Edo Liberty Senior Manager of Research Amazon SageMaker Palo Alto, CA edo@edoliberty.com |

Data Mining is concerned with efficiently extracting statistics, patterns, structures, or meanings from raw data. This task becomes hard when the amount of data is large, which is often the case in modern data sets. This course will survey modern algorithms, concepts, and data structures common to data mining in large data sets. We will try to cover, among other topics: data sampling, finding causal relations and frequent item sets, counting in data streams, ranking and sorting, approximating large matrix operations, dimensionality reduction and efficient searching in high dimensions. We will also discuss modern cluster architectures and computational models.

I recommend that students be familiar with probability theory, basic combinatorics, linear algebra, basic complexity theory, and traditional data structures, at least on at introductory level. The class will attempt to be self contained nonetheless.

Undergraduate students:

- Final exam (50% of the grade).
- Home assignments (50% of the grade).
- A project (for extra credit) is optional for students who are interested.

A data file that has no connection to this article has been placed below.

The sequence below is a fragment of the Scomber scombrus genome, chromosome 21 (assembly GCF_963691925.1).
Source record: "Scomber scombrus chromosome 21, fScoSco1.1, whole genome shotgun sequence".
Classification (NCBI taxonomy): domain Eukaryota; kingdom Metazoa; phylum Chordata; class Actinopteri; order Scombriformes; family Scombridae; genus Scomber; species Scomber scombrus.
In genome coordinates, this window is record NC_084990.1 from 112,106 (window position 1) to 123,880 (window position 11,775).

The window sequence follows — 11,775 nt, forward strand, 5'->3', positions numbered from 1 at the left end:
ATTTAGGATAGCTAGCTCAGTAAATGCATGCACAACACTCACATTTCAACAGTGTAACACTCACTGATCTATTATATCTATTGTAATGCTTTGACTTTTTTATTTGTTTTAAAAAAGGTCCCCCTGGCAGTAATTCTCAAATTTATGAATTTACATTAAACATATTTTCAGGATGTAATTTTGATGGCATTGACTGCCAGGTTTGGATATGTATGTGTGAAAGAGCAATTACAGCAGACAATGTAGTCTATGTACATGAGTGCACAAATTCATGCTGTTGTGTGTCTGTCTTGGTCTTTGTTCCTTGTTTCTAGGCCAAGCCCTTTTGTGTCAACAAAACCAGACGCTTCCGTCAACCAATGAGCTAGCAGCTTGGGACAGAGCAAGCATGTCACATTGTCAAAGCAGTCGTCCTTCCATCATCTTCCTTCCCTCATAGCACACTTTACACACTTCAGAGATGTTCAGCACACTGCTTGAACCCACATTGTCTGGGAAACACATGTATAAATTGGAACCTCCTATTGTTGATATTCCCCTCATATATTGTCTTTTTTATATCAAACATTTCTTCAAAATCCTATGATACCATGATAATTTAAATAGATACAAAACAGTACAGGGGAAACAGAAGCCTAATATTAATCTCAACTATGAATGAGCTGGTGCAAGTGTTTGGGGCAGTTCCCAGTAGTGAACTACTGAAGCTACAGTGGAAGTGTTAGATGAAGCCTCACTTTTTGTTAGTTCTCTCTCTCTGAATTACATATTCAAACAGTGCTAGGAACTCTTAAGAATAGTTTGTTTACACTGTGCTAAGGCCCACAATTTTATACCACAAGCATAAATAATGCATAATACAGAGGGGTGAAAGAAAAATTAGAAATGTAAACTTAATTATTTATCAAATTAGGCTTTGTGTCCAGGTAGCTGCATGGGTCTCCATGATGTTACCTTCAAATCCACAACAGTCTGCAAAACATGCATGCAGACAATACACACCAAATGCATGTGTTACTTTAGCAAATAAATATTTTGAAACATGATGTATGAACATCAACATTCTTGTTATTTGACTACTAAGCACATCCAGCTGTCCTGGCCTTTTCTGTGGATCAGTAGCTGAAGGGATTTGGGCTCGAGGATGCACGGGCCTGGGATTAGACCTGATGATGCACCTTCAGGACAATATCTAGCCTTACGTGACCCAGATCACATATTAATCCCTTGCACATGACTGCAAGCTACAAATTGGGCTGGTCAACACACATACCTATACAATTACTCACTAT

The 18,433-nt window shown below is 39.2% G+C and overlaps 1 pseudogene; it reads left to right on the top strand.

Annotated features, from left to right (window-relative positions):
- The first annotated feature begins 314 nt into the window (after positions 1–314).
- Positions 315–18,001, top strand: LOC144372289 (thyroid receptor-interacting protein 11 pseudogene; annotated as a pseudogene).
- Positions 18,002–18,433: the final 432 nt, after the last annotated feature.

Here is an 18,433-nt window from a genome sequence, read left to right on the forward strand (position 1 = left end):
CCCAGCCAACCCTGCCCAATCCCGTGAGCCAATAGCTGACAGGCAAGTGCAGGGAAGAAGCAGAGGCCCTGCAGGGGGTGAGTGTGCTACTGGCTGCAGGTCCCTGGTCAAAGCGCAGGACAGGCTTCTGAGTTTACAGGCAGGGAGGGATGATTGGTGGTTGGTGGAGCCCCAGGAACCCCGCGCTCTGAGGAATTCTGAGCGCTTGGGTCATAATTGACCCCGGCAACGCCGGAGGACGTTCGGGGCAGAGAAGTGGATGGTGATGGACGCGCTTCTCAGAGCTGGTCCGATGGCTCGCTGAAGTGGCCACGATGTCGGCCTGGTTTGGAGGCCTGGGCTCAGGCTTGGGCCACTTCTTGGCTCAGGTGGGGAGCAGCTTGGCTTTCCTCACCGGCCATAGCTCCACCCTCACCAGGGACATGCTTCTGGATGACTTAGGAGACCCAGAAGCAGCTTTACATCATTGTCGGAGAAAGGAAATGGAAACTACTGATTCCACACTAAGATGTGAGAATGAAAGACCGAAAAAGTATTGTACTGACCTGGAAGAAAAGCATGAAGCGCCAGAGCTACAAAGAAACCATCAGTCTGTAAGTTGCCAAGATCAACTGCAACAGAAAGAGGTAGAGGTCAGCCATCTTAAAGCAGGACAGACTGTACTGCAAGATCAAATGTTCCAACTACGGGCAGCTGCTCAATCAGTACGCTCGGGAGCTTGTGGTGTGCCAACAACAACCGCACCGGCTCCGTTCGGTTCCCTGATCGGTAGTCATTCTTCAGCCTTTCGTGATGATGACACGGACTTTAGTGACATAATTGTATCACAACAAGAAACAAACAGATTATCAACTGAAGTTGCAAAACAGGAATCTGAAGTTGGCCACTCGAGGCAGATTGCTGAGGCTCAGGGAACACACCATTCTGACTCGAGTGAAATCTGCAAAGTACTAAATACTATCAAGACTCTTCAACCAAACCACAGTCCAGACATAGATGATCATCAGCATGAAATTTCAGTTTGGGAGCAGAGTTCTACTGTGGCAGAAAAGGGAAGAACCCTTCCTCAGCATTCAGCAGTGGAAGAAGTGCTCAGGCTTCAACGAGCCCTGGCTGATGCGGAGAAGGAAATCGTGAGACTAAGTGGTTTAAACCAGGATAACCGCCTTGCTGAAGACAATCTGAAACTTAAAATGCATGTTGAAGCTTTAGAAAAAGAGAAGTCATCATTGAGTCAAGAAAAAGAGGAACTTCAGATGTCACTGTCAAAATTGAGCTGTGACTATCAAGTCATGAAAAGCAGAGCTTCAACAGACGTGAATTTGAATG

- No final exam.
- Home assignments (50% of the grade).
- Final project (50% of the grade). Should require roughly a week's worth of work, comparable to learning for and taking the final exam. These project can contain both theoretical and experimental elements.

Lesson 1: Probability recap. Class notes.

Lesson 1: Mark and recapture. Class notes.

Lesson 2: Sampling. Class notes.

Lesson 2: The Chernoff bound. Class notes by John Canny)

Homework 1: i.i.d. sampling from streams. Assignment, solution.

Lesson 3: Dinamic Item Set Counting. Class notes.

Lesson 3: A Simple Algorithm for Finding Frequent Elements in Streams and Bags Class notes.

Lesson 4: Finding Frequent Items in Data Streams. Class notes.

Lesson 4: Notes on Bloom filters vs. bit hashes. Class notes.

Lesson 4: Notes on Count Sketches. Class notes.

Lesson 5: Approximating the frequency moments. Class notes.

Homework 2: Approximate set unions. Assignment, solution.

Lesson 6: Random Projections. Class notes.

Lesson 7: Fast Random Projections

Lesson 8: Singular Value Decomposition (SVD) Class notes.

Lesson 9: the power method. Class notes.

Lesson 9: matrix sampling by Ahlswede and Winter Paper.

Lesson 10: Nearest Neighbor search, KD-trees and other space partitioning solutions.

Lesson 11: Approximate Nearest Neighbor search, Local Sensitive Hashing class notes.

Homework 3: Document duplicate detection Assignment.

Lesson 12: Searching, Inverted indexes and the set Containment problem. class notes.

Lesson 13: Material review. Example test questions.

Lesson 14: Introduction to spectral graph theory Class notes 1, class notes 2, and class notes 3. All by Daniel A. Spielman.

Exam 1: "Moed Alef"

Exam 1: "Moed Alef" answers.

Exam 2: "Moed Beit"

Exam 2: "Moed Beit" answers (comming soon)